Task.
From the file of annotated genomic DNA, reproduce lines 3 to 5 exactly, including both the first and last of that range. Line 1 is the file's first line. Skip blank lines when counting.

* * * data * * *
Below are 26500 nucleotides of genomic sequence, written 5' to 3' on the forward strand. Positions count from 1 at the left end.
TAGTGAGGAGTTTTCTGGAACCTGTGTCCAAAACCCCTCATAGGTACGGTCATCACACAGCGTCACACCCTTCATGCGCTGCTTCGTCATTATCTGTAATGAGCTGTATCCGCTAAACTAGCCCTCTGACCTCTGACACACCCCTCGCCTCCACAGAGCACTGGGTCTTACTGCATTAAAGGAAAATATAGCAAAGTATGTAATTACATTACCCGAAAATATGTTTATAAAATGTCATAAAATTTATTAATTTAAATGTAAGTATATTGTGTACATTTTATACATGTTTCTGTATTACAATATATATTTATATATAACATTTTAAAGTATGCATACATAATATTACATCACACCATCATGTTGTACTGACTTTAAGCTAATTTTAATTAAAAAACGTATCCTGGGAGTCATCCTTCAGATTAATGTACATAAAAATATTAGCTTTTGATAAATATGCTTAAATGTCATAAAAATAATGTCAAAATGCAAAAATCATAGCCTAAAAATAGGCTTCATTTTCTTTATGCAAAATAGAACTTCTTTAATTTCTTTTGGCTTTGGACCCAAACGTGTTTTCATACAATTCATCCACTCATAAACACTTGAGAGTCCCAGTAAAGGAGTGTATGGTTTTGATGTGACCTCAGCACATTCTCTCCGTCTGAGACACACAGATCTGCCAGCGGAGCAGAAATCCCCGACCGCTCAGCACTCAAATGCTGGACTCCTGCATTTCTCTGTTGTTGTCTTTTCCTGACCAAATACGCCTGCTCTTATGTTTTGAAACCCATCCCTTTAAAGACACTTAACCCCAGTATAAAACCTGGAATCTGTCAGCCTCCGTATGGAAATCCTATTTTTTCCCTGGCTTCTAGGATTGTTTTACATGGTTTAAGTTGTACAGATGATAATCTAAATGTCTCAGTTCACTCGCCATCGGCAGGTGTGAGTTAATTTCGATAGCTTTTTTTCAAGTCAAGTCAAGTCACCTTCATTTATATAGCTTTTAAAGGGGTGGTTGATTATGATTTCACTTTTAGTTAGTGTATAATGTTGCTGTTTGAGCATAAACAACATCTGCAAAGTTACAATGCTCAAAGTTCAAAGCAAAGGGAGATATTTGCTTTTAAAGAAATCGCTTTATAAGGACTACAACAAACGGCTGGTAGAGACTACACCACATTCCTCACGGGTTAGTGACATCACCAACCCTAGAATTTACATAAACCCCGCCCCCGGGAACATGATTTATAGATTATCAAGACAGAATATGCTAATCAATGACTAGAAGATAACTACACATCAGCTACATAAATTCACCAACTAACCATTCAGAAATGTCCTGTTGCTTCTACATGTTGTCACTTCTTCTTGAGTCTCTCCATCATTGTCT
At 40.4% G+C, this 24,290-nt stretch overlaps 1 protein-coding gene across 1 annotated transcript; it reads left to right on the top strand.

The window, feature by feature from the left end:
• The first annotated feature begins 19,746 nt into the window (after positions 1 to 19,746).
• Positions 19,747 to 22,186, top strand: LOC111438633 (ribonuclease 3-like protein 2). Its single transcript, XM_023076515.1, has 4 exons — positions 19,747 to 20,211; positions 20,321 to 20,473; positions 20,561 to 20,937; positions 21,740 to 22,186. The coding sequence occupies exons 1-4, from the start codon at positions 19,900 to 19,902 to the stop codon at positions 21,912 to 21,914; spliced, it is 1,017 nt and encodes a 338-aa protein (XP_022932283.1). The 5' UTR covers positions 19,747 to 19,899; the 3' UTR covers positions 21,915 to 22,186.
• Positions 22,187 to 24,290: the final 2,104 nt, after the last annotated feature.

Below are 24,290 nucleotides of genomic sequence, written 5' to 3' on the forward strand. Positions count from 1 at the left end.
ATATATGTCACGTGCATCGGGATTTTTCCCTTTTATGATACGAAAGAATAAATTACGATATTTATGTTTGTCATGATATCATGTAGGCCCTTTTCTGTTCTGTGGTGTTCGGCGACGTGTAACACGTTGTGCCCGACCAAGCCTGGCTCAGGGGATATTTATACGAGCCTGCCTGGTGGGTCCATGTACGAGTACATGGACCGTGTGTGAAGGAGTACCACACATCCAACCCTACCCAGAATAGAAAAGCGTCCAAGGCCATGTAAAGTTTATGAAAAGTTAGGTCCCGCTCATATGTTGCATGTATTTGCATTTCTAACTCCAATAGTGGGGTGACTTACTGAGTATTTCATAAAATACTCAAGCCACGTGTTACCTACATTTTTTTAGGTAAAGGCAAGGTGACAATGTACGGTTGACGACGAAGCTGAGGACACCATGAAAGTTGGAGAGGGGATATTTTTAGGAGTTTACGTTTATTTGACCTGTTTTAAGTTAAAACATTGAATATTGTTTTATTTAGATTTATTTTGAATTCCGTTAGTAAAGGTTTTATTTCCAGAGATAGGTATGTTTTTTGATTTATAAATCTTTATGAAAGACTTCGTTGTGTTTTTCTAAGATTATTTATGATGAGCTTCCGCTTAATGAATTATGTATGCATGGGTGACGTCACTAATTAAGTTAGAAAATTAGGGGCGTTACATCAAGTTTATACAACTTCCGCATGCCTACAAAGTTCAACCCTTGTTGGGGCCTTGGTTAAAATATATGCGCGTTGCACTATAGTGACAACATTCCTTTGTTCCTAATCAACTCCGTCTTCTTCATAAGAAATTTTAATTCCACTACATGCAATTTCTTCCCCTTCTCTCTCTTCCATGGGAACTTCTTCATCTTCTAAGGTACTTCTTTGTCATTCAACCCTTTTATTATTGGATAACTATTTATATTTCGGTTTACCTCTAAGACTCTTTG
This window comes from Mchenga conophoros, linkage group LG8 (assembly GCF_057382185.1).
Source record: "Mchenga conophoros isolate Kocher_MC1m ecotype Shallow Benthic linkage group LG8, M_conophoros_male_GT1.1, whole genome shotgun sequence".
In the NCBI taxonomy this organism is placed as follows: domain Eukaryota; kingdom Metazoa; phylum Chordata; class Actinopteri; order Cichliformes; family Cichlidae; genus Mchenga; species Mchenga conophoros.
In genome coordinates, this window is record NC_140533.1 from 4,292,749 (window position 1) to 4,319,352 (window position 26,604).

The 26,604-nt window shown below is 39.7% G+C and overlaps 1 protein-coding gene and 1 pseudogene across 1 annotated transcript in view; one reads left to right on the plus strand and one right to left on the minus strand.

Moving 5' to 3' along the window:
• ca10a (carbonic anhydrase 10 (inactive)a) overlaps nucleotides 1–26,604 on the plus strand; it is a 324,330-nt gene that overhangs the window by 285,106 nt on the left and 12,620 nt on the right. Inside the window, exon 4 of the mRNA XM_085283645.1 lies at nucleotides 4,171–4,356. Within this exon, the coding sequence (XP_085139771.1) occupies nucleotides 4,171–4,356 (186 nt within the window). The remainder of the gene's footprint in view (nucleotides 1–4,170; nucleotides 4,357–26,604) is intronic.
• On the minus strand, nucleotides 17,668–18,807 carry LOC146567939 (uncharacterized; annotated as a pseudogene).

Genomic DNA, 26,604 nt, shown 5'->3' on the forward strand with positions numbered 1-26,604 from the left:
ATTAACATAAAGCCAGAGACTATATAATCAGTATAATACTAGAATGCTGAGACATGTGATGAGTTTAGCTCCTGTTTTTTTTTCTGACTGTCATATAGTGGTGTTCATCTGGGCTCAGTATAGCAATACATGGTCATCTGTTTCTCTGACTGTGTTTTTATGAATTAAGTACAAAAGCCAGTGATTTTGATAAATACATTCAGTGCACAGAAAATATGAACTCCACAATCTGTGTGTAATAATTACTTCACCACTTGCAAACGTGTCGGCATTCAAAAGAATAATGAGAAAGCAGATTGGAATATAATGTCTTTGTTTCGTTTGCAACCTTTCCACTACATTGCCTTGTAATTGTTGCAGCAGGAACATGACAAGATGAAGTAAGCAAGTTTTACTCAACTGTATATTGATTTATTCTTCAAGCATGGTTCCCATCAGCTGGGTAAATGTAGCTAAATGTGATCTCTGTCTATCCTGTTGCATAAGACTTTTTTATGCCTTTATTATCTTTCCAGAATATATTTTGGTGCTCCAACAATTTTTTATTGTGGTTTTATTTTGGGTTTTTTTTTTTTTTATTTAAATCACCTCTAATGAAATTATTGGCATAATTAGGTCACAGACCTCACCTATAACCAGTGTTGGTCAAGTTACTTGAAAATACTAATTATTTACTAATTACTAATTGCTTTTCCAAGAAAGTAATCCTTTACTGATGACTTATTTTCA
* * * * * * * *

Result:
At 40.4% G+C, this 24,290-nt stretch overlaps 1 protein-coding gene across 1 annotated transcript; it reads left to right on the top strand.

The window, feature by feature from the left end:
• The first annotated feature begins 19,746 nt into the window (after positions 1 to 19,746).